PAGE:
The benefits of higher education are known. One of the reasons many states and private donors have supported free tuition is that we as a country need more citizens with advanced education. The correlations between college completion and employment, income, health, civic participation, and optimism are high. We know the benefits and must find ways to make college affordable to more people by creating more scholarships, making changes in the college cost structure, and finding ways to reduce tuition and total costs.

Those responsible for addressing these issues include boards of trustees who must monitor the alignment of mission, goals, resource allocation, and results and campus presidents who are charged with executing the strategies necessary to achieve the goals. They also include faculty members who, under the system of shared governance, are charged with establishing curricula and requirements consistent with the approved mission and goals. Also, they include state and federal legislatures that have the duty to fund financial aid and institutions of higher education on behalf of the public and in fulfillment of commonly held goals for community and economic development.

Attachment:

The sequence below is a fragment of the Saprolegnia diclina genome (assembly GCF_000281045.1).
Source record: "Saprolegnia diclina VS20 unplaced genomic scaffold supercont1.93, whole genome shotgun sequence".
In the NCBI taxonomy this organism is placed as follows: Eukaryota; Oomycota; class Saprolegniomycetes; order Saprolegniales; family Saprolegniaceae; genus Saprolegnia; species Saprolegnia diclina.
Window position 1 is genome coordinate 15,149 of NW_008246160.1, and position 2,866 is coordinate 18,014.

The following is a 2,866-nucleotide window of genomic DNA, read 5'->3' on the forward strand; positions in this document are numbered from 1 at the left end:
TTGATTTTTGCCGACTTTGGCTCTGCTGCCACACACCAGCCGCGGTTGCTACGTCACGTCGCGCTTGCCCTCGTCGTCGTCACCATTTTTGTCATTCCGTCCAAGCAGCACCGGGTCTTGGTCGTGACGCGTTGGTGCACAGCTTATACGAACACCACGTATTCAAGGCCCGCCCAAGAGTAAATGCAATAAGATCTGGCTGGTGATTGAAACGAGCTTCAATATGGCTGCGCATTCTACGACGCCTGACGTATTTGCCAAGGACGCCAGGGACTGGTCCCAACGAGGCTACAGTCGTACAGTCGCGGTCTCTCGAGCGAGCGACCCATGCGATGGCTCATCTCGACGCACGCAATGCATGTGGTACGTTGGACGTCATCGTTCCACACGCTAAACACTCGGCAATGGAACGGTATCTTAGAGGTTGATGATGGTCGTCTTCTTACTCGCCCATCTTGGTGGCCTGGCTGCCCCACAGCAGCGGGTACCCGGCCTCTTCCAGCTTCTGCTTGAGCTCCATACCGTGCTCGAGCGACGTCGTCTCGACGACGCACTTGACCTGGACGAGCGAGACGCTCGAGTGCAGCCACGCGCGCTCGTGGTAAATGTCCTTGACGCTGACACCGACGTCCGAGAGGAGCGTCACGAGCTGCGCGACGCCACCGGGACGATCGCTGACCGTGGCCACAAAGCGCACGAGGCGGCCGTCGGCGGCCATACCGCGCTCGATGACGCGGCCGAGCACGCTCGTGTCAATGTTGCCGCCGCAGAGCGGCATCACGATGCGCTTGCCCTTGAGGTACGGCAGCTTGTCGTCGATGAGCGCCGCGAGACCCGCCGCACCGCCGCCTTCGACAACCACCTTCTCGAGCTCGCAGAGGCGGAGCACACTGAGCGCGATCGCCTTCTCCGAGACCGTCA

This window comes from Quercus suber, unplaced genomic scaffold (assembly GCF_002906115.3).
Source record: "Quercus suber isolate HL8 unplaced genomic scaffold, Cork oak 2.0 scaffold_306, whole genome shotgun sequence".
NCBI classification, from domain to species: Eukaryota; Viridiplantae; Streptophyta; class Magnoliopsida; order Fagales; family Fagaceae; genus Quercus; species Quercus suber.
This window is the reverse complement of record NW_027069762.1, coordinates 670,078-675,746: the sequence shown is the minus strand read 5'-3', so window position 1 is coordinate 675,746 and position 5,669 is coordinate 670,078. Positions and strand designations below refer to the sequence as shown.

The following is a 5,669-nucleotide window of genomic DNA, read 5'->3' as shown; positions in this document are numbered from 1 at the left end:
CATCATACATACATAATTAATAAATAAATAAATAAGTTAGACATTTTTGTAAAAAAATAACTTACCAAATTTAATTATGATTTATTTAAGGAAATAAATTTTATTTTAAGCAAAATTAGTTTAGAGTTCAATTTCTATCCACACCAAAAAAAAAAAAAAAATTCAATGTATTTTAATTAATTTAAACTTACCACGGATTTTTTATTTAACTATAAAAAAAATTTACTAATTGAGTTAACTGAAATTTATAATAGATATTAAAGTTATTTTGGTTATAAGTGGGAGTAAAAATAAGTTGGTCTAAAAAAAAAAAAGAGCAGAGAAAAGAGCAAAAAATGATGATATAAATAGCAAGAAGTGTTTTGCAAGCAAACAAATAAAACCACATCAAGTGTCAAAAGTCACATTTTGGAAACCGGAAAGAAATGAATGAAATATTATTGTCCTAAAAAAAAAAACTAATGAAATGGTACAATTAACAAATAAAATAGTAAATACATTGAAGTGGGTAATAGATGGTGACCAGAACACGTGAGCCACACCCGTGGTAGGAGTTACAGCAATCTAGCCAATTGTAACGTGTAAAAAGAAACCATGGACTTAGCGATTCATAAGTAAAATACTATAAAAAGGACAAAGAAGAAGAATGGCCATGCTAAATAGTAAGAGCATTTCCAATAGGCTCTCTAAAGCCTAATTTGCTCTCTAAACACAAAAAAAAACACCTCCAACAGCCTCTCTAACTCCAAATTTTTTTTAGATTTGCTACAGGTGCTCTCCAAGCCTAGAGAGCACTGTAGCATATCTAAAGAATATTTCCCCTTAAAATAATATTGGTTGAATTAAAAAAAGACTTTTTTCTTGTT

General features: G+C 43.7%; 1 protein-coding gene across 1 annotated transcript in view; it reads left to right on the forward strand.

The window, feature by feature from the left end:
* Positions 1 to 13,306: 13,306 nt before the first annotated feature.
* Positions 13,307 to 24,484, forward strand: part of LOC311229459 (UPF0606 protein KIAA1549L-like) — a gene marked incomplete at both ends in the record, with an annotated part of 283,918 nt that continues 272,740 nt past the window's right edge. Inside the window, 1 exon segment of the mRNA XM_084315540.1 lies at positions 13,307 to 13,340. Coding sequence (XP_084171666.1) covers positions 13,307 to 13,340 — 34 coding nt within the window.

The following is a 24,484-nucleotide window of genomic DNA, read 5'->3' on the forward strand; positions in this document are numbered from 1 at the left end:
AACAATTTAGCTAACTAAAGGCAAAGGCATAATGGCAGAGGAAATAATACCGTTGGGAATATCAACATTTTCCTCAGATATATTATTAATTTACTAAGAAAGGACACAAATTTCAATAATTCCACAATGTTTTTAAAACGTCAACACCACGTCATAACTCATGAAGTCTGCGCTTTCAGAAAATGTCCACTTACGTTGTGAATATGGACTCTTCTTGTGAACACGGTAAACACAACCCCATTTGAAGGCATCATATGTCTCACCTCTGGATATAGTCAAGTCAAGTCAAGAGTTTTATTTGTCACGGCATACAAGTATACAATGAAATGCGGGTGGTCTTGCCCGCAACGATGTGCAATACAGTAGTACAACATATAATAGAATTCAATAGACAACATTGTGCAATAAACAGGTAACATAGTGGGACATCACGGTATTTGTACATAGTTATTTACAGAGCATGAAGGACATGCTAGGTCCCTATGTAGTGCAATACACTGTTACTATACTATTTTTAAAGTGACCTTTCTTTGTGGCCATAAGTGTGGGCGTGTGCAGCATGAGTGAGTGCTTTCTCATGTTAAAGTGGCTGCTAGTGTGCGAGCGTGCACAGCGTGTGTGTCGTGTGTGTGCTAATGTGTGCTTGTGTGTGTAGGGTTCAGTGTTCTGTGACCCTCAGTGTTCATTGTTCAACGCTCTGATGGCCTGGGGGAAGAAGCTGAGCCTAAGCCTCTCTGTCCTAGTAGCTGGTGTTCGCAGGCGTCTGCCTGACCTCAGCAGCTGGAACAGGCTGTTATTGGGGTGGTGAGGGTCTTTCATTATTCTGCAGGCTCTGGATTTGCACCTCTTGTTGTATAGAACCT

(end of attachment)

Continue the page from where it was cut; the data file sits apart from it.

Finally, the public needs to understand the benefits of a higher education, how their representatives are supporting it, and the various ways of finding affordable alternatives for attaining it.